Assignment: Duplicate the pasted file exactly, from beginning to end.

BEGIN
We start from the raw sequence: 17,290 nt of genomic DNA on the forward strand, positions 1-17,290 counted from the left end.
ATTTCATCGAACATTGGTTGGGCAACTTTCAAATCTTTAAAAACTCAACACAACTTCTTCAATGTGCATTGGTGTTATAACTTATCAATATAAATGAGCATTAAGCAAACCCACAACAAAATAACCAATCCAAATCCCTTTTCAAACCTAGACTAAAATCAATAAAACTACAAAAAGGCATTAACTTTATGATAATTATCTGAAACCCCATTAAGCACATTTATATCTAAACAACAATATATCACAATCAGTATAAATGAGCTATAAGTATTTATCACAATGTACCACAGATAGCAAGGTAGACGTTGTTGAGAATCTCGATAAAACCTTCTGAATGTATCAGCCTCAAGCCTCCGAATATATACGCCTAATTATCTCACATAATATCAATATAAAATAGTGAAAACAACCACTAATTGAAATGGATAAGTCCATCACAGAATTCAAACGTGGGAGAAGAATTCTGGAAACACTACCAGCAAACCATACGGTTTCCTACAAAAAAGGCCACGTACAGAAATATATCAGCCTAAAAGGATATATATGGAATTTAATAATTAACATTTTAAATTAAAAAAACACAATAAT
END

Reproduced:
We start from the raw sequence: 17,290 nt of genomic DNA on the forward strand, positions 1-17,290 counted from the left end.
ATTTCATCGAACATTGGTTGGGCAACTTTCAAATCTTTAAAAACTCAACACAACTTCTTCAATGTGCATTGGTGTTATAACTTATCAATATAAATGAGCATTAAGCAAACCCACAACAAAATAACCAATCCAAATCCCTTTTCAAACCTAGACTAAAATCAATAAAACTACAAAAAGGCATTAACTTTATGATAATTATCTGAAACCCCATTAAGCACATTTATATCTAAACAACAATATATCACAATCAGTATAAATGAGCTATAAGTATTTATCACAATGTACCACAGATAGCAAGGTAGACGTTGTTGAGAATCTCGATAAAACCTTCTGAATGTATCAGCCTCAAGCCTCCGAATATATACGCCTAATTATCTCACATAATATCAATATAAAATAGTGAAAACAACCACTAATTGAAATGGATAAGTCCATCACAGAATTCAAACGTGGGAGAAGAATTCTGGAAACACTACCAGCAAACCATACGGTTTCCTACAAAAAAGGCCACGTACAGAAATATATCAGCCTAAAAGGATATATATGGAATTTAATAATTAACATTTTAAATTAAAAAAACACAATAAT